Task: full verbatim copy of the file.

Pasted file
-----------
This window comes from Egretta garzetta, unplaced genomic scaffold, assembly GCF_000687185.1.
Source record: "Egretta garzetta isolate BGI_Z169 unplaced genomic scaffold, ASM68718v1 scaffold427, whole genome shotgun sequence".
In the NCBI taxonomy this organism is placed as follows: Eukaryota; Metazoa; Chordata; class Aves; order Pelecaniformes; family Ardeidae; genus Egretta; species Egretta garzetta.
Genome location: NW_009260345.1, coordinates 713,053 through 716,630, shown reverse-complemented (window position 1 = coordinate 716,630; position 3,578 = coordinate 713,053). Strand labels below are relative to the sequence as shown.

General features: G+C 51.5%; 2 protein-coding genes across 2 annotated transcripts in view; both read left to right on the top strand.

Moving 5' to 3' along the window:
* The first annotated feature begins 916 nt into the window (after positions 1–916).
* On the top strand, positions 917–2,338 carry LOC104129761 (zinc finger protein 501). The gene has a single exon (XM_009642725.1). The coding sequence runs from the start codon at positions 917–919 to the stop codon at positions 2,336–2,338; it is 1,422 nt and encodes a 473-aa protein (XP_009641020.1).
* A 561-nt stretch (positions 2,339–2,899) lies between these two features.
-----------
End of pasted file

This window comes from Egretta garzetta, unplaced genomic scaffold, assembly GCF_000687185.1.
Source record: "Egretta garzetta isolate BGI_Z169 unplaced genomic scaffold, ASM68718v1 scaffold427, whole genome shotgun sequence".
In the NCBI taxonomy this organism is placed as follows: Eukaryota; Metazoa; Chordata; class Aves; order Pelecaniformes; family Ardeidae; genus Egretta; species Egretta garzetta.
Genome location: NW_009260345.1, coordinates 713,053 through 716,630, shown reverse-complemented (window position 1 = coordinate 716,630; position 3,578 = coordinate 713,053). Strand labels below are relative to the sequence as shown.

General features: G+C 51.5%; 2 protein-coding genes across 2 annotated transcripts in view; both read left to right on the top strand.

Moving 5' to 3' along the window:
* The first annotated feature begins 916 nt into the window (after positions 1–916).
* On the top strand, positions 917–2,338 carry LOC104129761 (zinc finger protein 501). The gene has a single exon (XM_009642725.1). The coding sequence runs from the start codon at positions 917–919 to the stop codon at positions 2,336–2,338; it is 1,422 nt and encodes a 473-aa protein (XP_009641020.1).
* A 561-nt stretch (positions 2,339–2,899) lies between these two features.